Feinstein alleges CIA retaliation against Senate Intelligence Committee staff

The Central Intelligence Agency is retaliating against the Senate Intelligence Committee by filing a crimes report with the Justice Department alleging wrongdoing by congressional staff investigating the CIA’s detention and interrogation program in oversea “black prisons”, according to Sen. Dianne Feinstein. 

Read more: Feinstein accuses CIA of spying on Congress

In her floor speech yesterday, Feinstein disclosed that CIA’s Acting General Counsel filed a crimes report against Senate Intelligence Committee staff with the Justice Department. She noted that the crimes report was filed after the CIA Inspector General referred allegations of unauthorized searches and removal of documents from the Senate committee’s computers by CIA to the Justice Department.

“I view the Acting Counsel General’s referral as a potential effort to intimidate this staff and I am not taking it lightly,” said Feinstein, who chairs the Senate Intelligence Committee.

Feinstein also pointed out clear conflict of interests in the CIA’s Acting General Counsel’s decision to file a crimes report against the Senate staff. The Acting General Counsel, Robert Eatinger, served as the chief lawyer in the agency’s Counter-Terrorism Center, which carried out the detention and interrogation program investigated by the Senate committee.

“From mid-2004 until the official termination of the detention and interrogation program in January 2009, he was the unit’s chief lawyer. He is mentioned by name more than 1,600 times in our study,” said Feinstein. “And now, this individual is sending a crimes report to the Department of Justice on the actions of congressional staff – the same congressional staff who researched and drafted a report that details how CIA officers, including the Acting General Counsel himself, provided inaccurate information to the Department of Justice about the program.”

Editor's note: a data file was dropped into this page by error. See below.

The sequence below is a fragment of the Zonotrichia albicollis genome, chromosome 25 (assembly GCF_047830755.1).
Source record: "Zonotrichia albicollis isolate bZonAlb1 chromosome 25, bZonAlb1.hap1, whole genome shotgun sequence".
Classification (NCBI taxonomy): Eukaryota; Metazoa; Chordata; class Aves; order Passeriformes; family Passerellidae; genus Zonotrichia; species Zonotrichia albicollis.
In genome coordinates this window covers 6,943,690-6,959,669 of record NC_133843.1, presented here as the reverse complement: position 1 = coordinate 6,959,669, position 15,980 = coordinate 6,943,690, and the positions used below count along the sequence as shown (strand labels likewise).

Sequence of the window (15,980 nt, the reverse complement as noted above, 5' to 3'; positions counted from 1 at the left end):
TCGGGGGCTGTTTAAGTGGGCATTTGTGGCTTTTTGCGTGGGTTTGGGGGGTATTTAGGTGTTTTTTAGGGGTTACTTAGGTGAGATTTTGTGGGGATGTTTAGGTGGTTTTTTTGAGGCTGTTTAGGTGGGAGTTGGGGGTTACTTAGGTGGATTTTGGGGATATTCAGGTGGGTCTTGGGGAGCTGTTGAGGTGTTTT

The timing of the CIA’s allegations against the Senate committee staff is also suspicious. Feinstein noted that the Senate staff is now working on the final revisions of the committee’s report on the CIA’s “black prisons” program.

“The staff members of the Intelligence Committee are dedicated professionals who are motivated to do what is best for our nation. The staff members who have been working on this study and this report have devoted years of their lives to it, wading through the horrible details of a CIA program that never, never, never, never should have existed. They have worked long hours and produced a report unprecedented in its comprehensive attention to detail in the history of this Senate,” said Feinstein. “They are now being threatened with legal jeopardy just as the final revisions to the report are being made so that parts of it can be declassified and released to the American people.”

Feinstein said the CIA and the Justice Department have not provided “specifics of these allegations” against the Senate committee staff. However, it appears the crimes report may be related to the committee’s possession of the so-called Internal Panetta Review in which the CIA acknowledged “wrongdoing” in its detention and interrogation programs.

“Our staff involved in this matter have the appropriate clearances, handled the sensitive material according to established procedures and practice to protect classified information, and were provided access to the Panetta Review by the CIA itself. As a result, there is no legitimate reason to allege to the Justice Department that Senate staff may have committed a crime,” said Feinstein.

A redacted print copy of the Internal Panetta Review was transferred the Senate Intelligence Committee’s secure facility, and electronic copies of the Panetta Review “disappeared” from the Senate committee’s computer system.

“When the Internal Panetta Review documents disappeared from the committee’s computer system, this suggested once again that the CIA had removed documents already provided to the committee in violation of CIA agreements and White House assurances that the CIA would cease such activities,” said Feinstein. “There was a need to preserve and protect the Internal Panetta Review in the committee’s own secure spaces. Now, the relocation of the Internal Panetta Review was lawful and handled in a manner consistent with its classification. No law prevents the relocation of a document in the committee’s possession from a CIA facility to secure committee offices on Capitol Hill.”

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